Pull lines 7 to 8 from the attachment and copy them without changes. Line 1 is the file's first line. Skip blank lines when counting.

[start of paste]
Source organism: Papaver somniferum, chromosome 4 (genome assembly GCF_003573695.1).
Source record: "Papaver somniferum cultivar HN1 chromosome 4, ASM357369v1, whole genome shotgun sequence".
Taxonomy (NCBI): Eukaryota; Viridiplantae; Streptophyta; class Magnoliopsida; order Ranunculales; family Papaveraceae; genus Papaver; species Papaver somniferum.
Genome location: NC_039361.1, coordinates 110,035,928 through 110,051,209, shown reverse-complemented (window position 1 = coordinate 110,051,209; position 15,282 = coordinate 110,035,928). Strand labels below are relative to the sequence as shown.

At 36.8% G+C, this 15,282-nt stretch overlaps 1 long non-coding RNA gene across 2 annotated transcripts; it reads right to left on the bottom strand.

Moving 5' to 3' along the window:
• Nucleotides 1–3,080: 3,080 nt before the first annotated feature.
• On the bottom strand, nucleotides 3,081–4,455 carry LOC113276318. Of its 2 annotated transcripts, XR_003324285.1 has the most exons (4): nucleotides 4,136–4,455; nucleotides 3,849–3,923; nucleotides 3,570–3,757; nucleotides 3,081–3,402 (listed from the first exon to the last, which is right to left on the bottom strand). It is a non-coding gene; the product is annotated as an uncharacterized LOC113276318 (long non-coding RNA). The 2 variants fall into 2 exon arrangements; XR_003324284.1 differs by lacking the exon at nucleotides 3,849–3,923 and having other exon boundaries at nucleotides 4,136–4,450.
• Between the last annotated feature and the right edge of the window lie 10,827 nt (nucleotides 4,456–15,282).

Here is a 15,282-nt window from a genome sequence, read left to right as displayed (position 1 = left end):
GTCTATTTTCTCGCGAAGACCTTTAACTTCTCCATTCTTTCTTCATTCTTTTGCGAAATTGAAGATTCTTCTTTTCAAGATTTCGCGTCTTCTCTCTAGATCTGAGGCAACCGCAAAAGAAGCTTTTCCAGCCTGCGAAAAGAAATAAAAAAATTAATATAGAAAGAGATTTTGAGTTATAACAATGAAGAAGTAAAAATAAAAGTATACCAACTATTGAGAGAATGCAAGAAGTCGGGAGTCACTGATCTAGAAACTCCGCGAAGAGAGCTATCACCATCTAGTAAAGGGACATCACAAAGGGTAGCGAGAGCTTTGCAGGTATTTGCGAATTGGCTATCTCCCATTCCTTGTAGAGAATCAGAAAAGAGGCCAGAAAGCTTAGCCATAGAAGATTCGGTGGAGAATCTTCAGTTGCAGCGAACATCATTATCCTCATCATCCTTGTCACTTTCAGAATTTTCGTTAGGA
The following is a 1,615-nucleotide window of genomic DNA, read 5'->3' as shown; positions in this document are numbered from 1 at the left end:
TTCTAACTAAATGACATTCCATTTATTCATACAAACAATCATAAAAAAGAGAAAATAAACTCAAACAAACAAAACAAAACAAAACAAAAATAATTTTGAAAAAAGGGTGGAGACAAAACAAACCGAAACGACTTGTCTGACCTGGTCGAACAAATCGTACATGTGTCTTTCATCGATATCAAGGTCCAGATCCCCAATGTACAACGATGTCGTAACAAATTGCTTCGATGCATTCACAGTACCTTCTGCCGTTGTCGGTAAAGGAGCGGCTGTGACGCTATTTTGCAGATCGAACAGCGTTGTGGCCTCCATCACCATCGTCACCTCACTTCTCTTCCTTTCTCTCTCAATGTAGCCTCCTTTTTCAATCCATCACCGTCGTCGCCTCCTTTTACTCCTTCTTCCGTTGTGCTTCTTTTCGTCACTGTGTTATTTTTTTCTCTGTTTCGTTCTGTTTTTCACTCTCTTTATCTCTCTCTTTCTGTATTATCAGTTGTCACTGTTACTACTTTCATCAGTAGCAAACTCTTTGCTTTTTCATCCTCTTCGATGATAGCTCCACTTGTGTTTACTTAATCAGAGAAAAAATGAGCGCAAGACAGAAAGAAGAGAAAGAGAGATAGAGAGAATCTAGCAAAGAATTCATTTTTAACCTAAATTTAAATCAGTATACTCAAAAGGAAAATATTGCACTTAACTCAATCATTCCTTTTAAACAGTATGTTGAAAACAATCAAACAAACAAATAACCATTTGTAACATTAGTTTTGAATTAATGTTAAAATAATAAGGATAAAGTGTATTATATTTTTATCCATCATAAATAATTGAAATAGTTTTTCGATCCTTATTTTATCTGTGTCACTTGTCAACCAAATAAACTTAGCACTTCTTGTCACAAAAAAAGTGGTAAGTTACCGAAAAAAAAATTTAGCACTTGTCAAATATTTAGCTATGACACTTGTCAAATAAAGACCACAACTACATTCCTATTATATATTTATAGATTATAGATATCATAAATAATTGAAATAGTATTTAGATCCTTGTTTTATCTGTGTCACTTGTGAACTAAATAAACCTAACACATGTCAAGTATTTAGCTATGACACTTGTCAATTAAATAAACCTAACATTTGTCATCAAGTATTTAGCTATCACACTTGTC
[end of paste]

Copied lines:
• Nucleotides 1–3,080: 3,080 nt before the first annotated feature.
• On the bottom strand, nucleotides 3,081–4,455 carry LOC113276318. Of its 2 annotated transcripts, XR_003324285.1 has the most exons (4): nucleotides 4,136–4,455; nucleotides 3,849–3,923; nucleotides 3,570–3,757; nucleotides 3,081–3,402 (listed from the first exon to the last, which is right to left on the bottom strand). It is a non-coding gene; the product is annotated as an uncharacterized LOC113276318 (long non-coding RNA). The 2 variants fall into 2 exon arrangements; XR_003324284.1 differs by lacking the exon at nucleotides 3,849–3,923 and having other exon boundaries at nucleotides 4,136–4,450.